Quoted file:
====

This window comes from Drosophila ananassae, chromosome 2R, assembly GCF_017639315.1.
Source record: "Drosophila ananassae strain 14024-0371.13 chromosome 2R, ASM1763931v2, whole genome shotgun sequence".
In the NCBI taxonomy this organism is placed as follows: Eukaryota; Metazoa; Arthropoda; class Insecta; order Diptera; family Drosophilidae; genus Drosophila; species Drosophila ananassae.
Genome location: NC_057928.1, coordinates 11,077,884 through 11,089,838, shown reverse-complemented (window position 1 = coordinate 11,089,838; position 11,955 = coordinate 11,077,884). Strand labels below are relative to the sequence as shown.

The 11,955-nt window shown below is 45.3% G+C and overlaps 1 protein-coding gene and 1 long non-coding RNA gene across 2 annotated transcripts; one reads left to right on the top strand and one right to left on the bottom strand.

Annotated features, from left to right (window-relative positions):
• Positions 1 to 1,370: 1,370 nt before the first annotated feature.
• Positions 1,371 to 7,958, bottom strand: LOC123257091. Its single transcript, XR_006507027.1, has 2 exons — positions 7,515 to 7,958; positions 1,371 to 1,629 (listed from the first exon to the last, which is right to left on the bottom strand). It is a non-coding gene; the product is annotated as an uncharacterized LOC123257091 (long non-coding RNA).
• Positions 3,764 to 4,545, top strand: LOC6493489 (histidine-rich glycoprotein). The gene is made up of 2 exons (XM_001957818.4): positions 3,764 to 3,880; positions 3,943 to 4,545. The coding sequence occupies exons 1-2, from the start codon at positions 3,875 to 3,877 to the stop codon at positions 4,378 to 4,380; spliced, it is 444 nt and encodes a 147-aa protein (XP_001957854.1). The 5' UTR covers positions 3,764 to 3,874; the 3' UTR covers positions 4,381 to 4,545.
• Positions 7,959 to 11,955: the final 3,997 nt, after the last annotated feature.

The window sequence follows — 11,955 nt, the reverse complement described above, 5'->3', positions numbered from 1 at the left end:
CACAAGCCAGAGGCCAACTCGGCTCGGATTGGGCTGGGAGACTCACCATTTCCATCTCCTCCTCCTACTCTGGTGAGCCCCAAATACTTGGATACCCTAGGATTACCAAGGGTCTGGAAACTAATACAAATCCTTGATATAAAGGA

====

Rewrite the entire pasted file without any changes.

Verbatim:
This window comes from Drosophila ananassae, chromosome 2R, assembly GCF_017639315.1.
Source record: "Drosophila ananassae strain 14024-0371.13 chromosome 2R, ASM1763931v2, whole genome shotgun sequence".
In the NCBI taxonomy this organism is placed as follows: Eukaryota; Metazoa; Arthropoda; class Insecta; order Diptera; family Drosophilidae; genus Drosophila; species Drosophila ananassae.
Genome location: NC_057928.1, coordinates 11,077,884 through 11,089,838, shown reverse-complemented (window position 1 = coordinate 11,089,838; position 11,955 = coordinate 11,077,884). Strand labels below are relative to the sequence as shown.

The 11,955-nt window shown below is 45.3% G+C and overlaps 1 protein-coding gene and 1 long non-coding RNA gene across 2 annotated transcripts; one reads left to right on the top strand and one right to left on the bottom strand.

Annotated features, from left to right (window-relative positions):
• Positions 1 to 1,370: 1,370 nt before the first annotated feature.
• Positions 1,371 to 7,958, bottom strand: LOC123257091. Its single transcript, XR_006507027.1, has 2 exons — positions 7,515 to 7,958; positions 1,371 to 1,629 (listed from the first exon to the last, which is right to left on the bottom strand). It is a non-coding gene; the product is annotated as an uncharacterized LOC123257091 (long non-coding RNA).
• Positions 3,764 to 4,545, top strand: LOC6493489 (histidine-rich glycoprotein). The gene is made up of 2 exons (XM_001957818.4): positions 3,764 to 3,880; positions 3,943 to 4,545. The coding sequence occupies exons 1-2, from the start codon at positions 3,875 to 3,877 to the stop codon at positions 4,378 to 4,380; spliced, it is 444 nt and encodes a 147-aa protein (XP_001957854.1). The 5' UTR covers positions 3,764 to 3,874; the 3' UTR covers positions 4,381 to 4,545.
• Positions 7,959 to 11,955: the final 3,997 nt, after the last annotated feature.

The window sequence follows — 11,955 nt, the reverse complement described above, 5'->3', positions numbered from 1 at the left end:
CACAAGCCAGAGGCCAACTCGGCTCGGATTGGGCTGGGAGACTCACCATTTCCATCTCCTCCTCCTACTCTGGTGAGCCCCAAATACTTGGATACCCTAGGATTACCAAGGGTCTGGAAACTAATACAAATCCTTGATATAAAGGA